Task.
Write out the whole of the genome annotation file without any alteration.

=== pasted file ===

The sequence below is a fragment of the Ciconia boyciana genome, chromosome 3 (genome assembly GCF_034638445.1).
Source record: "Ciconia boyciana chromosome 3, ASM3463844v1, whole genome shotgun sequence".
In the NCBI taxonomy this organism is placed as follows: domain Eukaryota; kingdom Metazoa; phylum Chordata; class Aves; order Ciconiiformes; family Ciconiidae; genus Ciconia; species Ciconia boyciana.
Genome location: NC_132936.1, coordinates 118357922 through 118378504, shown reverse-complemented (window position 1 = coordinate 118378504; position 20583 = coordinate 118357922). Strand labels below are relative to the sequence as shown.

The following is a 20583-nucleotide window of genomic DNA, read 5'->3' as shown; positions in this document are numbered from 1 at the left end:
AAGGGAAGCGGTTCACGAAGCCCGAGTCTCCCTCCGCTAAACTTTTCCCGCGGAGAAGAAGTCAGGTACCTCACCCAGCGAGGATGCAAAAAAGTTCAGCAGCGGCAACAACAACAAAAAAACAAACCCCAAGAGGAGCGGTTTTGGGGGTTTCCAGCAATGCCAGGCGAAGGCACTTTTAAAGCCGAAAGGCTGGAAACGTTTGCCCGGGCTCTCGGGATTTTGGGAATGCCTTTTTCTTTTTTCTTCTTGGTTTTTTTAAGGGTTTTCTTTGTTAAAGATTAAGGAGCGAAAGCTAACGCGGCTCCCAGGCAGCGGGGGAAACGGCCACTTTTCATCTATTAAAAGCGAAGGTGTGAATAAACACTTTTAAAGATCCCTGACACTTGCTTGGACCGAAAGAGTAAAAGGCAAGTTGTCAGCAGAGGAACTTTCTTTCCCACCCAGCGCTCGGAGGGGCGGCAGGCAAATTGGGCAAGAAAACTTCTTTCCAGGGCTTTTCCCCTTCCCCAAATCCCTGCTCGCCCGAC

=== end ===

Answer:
The sequence below is a fragment of the Ciconia boyciana genome, chromosome 3 (genome assembly GCF_034638445.1).
Source record: "Ciconia boyciana chromosome 3, ASM3463844v1, whole genome shotgun sequence".
In the NCBI taxonomy this organism is placed as follows: domain Eukaryota; kingdom Metazoa; phylum Chordata; class Aves; order Ciconiiformes; family Ciconiidae; genus Ciconia; species Ciconia boyciana.
Genome location: NC_132936.1, coordinates 118357922 through 118378504, shown reverse-complemented (window position 1 = coordinate 118378504; position 20583 = coordinate 118357922). Strand labels below are relative to the sequence as shown.

The following is a 20583-nucleotide window of genomic DNA, read 5'->3' as shown; positions in this document are numbered from 1 at the left end:
AAGGGAAGCGGTTCACGAAGCCCGAGTCTCCCTCCGCTAAACTTTTCCCGCGGAGAAGAAGTCAGGTACCTCACCCAGCGAGGATGCAAAAAAGTTCAGCAGCGGCAACAACAACAAAAAAACAAACCCCAAGAGGAGCGGTTTTGGGGGTTTCCAGCAATGCCAGGCGAAGGCACTTTTAAAGCCGAAAGGCTGGAAACGTTTGCCCGGGCTCTCGGGATTTTGGGAATGCCTTTTTCTTTTTTCTTCTTGGTTTTTTTAAGGGTTTTCTTTGTTAAAGATTAAGGAGCGAAAGCTAACGCGGCTCCCAGGCAGCGGGGGAAACGGCCACTTTTCATCTATTAAAAGCGAAGGTGTGAATAAACACTTTTAAAGATCCCTGACACTTGCTTGGACCGAAAGAGTAAAAGGCAAGTTGTCAGCAGAGGAACTTTCTTTCCCACCCAGCGCTCGGAGGGGCGGCAGGCAAATTGGGCAAGAAAACTTCTTTCCAGGGCTTTTCCCCTTCCCCAAATCCCTGCTCGCCCGAC